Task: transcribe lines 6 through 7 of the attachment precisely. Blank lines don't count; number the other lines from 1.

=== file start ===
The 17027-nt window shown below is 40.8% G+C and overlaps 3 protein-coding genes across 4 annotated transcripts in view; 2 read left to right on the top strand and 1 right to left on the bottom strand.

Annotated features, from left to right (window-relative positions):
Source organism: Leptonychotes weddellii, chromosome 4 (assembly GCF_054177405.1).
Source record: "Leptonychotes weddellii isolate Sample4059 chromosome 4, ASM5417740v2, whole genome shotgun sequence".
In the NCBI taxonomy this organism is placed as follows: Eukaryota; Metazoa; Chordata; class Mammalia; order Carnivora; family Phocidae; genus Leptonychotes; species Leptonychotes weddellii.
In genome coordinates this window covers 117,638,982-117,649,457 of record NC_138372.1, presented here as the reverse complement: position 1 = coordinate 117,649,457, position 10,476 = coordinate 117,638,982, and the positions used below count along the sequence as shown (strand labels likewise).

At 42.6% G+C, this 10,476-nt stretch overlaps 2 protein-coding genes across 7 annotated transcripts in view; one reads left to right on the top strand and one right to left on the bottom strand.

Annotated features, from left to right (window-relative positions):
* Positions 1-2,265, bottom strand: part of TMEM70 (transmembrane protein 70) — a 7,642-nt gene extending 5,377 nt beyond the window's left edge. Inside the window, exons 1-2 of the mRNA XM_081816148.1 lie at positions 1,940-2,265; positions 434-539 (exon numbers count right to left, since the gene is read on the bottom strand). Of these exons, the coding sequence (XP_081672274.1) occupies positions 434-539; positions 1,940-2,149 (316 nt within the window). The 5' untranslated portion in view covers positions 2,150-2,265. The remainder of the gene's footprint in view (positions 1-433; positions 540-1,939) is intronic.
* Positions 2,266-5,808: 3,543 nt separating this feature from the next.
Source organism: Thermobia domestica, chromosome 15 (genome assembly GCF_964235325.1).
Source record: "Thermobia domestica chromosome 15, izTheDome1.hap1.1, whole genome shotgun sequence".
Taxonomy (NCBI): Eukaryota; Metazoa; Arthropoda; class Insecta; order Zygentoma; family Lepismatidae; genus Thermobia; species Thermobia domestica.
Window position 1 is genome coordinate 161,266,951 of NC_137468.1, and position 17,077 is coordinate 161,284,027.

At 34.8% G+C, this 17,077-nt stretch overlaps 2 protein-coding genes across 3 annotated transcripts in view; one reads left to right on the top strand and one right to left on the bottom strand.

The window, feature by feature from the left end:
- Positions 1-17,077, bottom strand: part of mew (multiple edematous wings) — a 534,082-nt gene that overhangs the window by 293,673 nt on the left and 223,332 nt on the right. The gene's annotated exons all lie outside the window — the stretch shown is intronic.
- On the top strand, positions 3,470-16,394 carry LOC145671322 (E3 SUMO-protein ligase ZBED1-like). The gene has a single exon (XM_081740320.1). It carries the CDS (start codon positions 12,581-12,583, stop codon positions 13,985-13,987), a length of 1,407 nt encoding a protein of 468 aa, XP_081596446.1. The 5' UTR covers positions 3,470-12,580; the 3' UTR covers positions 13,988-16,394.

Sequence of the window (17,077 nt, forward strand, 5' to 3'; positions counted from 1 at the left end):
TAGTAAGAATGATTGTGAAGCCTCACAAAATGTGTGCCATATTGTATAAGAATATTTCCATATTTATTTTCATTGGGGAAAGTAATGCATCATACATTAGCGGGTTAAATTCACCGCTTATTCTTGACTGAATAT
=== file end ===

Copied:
In genome coordinates this window covers 117,638,982-117,649,457 of record NC_138372.1, presented here as the reverse complement: position 1 = coordinate 117,649,457, position 10,476 = coordinate 117,638,982, and the positions used below count along the sequence as shown (strand labels likewise).

At 42.6% G+C, this 10,476-nt stretch overlaps 2 protein-coding genes across 7 annotated transcripts in view; one reads left to right on the top strand and one right to left on the bottom strand.